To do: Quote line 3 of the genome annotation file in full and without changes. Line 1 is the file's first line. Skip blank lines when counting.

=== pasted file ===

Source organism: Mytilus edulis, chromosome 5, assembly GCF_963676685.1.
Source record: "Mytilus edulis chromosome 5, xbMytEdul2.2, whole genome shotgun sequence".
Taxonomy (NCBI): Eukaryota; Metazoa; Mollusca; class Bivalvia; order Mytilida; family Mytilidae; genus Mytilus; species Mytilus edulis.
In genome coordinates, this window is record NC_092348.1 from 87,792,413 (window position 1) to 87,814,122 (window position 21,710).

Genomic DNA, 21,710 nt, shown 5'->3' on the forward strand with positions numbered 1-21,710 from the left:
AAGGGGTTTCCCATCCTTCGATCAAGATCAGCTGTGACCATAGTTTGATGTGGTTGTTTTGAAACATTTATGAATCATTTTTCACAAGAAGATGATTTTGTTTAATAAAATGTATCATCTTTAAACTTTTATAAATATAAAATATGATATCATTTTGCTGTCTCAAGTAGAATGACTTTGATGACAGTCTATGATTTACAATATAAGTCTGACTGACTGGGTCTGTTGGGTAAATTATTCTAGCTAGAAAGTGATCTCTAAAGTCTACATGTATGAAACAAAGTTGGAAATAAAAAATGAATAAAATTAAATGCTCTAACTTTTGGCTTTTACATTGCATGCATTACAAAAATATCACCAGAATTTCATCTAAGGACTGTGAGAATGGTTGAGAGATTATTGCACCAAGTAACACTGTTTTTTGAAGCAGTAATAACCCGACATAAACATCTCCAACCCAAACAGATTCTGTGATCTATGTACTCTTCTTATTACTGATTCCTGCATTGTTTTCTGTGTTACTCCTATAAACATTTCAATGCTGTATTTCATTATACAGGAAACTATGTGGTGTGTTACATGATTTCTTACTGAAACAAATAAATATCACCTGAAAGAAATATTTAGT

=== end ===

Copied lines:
Taxonomy (NCBI): Eukaryota; Metazoa; Mollusca; class Bivalvia; order Mytilida; family Mytilidae; genus Mytilus; species Mytilus edulis.